DSEI 2023: Russia/China collaboration compounds strategic challenge for NATO, says DSACEUR

A Russian navy Kilo-class submarine
A Russian navy Kilo-class submarine is pictured being escorted by a UK Royal Navy Type 23 frigate. Increased Russian and Chinese combined naval activity is presenting a new challenge for NATO and its navies.

NATO is facing a combined, state-based strategic challenge in and beyond the Euro-Atlantic theatre, a senior alliance military officer told the Defence and Security Equipment International (DSEI) 2023 exposition, which took place at ExCel London from 12-15 September.

The uncertain strategic context NATO faces includes state-based individual and combined challenges from two primary sources, Russia and China, Admiral Sir Keith Blount – a UK Royal Navy officer newly posted as NATO’s Deputy Supreme Allied Commander Europe (DSACEUR) – told the DSEI conference.

In particular, Adm Blount pointed to the challenge of increasing levels of Sino-Russian co-operation.

“When China and Russia come together, talk together, act together, we have a compounding challenge,” he said. “We see increasing numbers of exercises between those two countries, and we see increasing complexity in the way those exercises are conducted.”

Alongside combined military activity, Adm Blount pointed to other strategic change factors underlining the challenge created within the Euro-Atlantic area for NATO by closer Sino-Russian integration. “There are other changing dynamics … such as climate change, and the Northern Sea Route [NSR] and its access, that [contribute] to a more contiguous link between the Euro-Atlantic and the Far East,” said Adm Blount. “I don’t want to over-stress this, but I do want to make the point that NATO is not blind to it.”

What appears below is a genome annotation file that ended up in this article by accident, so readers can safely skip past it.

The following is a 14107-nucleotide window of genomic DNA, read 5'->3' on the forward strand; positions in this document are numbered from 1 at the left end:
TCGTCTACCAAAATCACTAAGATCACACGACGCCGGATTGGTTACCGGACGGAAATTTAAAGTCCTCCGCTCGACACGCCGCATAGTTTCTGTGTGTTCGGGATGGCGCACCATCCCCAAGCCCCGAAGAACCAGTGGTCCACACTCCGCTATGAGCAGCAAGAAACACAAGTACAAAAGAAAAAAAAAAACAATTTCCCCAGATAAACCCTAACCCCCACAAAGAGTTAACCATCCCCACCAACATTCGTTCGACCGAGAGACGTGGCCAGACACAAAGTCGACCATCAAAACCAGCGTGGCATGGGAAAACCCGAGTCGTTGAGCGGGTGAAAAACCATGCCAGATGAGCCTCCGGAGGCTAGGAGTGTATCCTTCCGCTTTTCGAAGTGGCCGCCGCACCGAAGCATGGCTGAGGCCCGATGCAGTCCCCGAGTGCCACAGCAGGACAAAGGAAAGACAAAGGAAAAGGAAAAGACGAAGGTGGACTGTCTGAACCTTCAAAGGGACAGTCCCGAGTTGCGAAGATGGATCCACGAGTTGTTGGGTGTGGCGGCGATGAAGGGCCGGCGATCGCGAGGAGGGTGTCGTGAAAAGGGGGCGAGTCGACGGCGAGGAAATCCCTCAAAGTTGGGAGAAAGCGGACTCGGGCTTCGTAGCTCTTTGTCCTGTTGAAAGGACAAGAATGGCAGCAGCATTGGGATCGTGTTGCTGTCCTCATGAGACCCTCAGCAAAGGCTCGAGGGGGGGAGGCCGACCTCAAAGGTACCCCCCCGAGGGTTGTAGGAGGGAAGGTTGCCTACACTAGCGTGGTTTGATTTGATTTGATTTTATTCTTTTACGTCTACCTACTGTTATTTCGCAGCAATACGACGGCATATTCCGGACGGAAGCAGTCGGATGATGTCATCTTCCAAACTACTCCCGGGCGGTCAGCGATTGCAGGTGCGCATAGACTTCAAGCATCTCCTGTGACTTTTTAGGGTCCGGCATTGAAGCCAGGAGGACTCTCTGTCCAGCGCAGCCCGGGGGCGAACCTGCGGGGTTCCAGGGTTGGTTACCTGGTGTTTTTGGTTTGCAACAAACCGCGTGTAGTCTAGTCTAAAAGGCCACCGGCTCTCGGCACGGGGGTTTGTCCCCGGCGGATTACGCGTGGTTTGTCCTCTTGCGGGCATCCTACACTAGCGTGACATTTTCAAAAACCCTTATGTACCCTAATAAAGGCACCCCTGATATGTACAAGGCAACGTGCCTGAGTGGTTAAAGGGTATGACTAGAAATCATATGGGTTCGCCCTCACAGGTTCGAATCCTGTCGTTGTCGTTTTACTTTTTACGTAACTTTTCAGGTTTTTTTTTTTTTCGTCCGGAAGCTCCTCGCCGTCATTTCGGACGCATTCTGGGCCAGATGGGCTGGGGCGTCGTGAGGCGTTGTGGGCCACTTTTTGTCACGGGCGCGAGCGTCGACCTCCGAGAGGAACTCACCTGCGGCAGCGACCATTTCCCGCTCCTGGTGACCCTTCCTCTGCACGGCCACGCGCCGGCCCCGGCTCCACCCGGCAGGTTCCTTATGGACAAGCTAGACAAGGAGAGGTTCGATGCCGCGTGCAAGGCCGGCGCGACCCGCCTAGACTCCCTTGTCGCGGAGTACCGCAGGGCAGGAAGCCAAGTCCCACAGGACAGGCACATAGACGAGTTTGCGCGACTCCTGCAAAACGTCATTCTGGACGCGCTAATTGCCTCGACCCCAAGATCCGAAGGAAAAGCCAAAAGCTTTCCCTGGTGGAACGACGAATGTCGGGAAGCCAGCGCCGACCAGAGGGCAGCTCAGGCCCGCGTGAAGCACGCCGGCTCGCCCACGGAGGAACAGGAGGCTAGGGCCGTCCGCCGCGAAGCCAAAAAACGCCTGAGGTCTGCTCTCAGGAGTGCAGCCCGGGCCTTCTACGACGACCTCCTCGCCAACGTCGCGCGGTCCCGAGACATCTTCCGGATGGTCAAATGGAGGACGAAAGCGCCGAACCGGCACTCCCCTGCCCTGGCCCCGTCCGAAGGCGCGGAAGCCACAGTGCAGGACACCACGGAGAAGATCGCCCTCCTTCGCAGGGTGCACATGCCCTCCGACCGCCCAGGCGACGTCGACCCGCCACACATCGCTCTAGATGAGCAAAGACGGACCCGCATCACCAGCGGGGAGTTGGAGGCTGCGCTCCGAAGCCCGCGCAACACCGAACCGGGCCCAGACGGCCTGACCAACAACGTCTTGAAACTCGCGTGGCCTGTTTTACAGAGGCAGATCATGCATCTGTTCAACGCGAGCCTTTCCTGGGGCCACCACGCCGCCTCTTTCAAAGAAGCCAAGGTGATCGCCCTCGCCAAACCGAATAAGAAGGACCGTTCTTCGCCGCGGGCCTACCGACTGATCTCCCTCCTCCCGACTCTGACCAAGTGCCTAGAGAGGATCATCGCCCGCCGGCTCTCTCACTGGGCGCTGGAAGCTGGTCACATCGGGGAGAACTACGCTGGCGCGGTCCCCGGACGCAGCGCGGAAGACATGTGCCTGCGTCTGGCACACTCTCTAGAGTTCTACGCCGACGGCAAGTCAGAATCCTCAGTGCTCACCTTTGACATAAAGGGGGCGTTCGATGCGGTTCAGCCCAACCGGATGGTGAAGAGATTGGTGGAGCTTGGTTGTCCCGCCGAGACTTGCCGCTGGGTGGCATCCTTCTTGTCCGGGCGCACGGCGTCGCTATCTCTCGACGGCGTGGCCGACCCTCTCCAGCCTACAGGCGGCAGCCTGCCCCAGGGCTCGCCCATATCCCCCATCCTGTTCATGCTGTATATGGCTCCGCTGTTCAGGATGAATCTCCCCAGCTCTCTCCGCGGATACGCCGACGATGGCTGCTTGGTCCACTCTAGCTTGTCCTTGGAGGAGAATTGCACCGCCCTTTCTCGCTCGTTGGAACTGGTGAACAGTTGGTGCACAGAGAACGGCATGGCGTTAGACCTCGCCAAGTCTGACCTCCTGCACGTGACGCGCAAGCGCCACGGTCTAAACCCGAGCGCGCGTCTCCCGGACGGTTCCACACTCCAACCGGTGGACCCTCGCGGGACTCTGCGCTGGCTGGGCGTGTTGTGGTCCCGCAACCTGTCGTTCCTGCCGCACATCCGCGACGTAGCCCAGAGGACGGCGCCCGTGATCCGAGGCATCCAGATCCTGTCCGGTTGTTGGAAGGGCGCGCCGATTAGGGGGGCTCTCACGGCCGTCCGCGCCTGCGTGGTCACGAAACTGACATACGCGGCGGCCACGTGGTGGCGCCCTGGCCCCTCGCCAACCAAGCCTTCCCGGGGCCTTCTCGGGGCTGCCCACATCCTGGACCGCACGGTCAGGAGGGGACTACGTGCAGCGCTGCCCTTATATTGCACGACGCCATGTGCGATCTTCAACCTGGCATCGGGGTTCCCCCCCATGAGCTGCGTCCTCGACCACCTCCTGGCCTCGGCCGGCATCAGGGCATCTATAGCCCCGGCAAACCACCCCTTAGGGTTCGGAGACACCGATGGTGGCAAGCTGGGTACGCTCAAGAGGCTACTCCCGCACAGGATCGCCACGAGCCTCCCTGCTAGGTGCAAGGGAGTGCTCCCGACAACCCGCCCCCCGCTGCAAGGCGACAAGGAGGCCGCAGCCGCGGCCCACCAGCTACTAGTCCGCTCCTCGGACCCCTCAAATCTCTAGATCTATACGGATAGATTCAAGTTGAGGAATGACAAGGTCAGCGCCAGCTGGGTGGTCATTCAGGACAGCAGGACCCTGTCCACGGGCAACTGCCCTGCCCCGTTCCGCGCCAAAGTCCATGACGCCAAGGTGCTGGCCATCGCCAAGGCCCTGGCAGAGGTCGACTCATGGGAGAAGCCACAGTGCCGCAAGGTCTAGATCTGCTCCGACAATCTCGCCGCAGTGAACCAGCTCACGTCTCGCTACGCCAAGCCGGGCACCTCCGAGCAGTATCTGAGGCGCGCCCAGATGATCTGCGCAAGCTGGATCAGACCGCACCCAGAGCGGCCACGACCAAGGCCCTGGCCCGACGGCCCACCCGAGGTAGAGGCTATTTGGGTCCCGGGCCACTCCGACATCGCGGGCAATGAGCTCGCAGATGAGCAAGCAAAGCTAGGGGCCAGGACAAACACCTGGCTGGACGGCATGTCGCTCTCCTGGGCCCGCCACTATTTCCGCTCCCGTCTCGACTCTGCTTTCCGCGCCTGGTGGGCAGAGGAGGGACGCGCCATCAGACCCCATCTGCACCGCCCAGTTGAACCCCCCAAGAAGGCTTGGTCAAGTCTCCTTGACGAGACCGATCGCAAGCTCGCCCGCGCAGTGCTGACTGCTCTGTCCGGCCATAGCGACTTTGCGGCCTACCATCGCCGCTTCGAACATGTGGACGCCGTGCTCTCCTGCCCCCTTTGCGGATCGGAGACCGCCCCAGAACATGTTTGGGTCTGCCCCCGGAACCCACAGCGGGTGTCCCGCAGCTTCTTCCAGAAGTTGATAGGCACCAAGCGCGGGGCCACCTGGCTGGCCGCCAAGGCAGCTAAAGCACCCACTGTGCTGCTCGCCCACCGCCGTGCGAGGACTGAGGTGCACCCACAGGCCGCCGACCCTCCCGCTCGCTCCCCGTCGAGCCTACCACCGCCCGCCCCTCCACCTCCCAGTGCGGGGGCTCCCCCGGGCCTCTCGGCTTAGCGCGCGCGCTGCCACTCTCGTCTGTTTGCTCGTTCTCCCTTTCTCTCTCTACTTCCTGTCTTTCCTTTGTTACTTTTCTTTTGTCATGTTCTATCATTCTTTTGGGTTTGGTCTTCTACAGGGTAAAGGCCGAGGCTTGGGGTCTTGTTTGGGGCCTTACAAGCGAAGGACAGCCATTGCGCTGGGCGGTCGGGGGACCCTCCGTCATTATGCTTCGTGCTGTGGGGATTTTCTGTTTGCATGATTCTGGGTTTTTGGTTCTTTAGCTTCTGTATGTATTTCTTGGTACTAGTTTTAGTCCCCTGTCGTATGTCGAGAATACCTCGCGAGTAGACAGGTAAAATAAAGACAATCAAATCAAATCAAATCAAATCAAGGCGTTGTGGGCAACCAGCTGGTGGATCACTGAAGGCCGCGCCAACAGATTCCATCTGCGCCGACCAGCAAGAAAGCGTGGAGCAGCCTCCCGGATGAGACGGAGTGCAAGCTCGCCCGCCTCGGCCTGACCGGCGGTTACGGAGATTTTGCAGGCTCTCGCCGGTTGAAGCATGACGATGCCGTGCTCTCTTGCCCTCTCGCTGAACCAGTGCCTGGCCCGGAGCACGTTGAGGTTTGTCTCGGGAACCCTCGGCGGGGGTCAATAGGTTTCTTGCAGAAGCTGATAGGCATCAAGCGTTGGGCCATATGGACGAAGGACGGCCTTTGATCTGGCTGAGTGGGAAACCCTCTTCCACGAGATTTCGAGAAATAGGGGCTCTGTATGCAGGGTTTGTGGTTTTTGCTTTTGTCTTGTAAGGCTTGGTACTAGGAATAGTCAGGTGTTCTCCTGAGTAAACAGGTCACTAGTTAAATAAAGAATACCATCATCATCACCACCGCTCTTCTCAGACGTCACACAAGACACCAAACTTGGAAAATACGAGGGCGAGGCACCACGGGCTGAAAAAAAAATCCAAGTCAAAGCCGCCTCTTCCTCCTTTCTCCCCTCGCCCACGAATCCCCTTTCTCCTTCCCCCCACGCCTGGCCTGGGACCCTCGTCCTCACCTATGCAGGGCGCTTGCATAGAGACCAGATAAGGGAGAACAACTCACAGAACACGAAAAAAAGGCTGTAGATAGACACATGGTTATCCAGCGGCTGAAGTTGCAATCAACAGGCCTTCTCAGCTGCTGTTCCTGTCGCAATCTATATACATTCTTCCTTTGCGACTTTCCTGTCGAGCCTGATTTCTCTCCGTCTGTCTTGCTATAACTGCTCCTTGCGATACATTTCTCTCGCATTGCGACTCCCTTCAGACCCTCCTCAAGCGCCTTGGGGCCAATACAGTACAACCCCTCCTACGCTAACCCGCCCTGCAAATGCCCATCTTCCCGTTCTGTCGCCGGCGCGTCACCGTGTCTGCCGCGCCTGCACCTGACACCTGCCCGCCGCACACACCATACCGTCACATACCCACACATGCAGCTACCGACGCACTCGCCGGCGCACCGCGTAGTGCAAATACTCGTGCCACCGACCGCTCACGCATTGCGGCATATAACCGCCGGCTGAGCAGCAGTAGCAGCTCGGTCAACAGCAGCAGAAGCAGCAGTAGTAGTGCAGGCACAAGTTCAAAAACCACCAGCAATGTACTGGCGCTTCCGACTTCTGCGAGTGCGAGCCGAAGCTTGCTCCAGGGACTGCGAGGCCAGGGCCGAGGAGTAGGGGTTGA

The NSR potentially will offer direct, faster access to shipping – commercial and naval – across the Arctic polar region between the Euro-Atlantic and Indo-Pacific theatres.

China’s growing global influence, and its potential capacity to project that influence through the Arctic and into the Euro-Atlantic theatre, is central in NATO’s identification of China as a competitor.

Russia is, of course, NATO’s traditional source of competition and challenge. After a post-Cold War period focused on out-of-area expeditionary campaigns, such as in Afghanistan or on counter-piracy operations off Somalia, since 2014 (and Russia’s annexation of Crimea) and through to 2022 (and Russia’s invasion of Ukraine) NATO’s focus on Russia has returned, Adm Blount explained.

“There is naturally a focus on Ukraine and on Russia, because it is the immediate threat,” said Adm Blount. “It is the one that is governing the geopolitical and strategic situation within the alliance.”

Adm Blount also underscored the challenge of Russia’s hybrid threat. Here, he noted “The shift in the way in which mischief in the ‘grey zone’ – activities that fall short of trigger points in terms of [the NATO Charter’s] Article 5, [and] direct military response – is now happening more frequently, and in more different and diverse ways.”

“These are the tactics identifiable with Russia in the Black Sea right now,” he explained.

by Dr. Lee Willett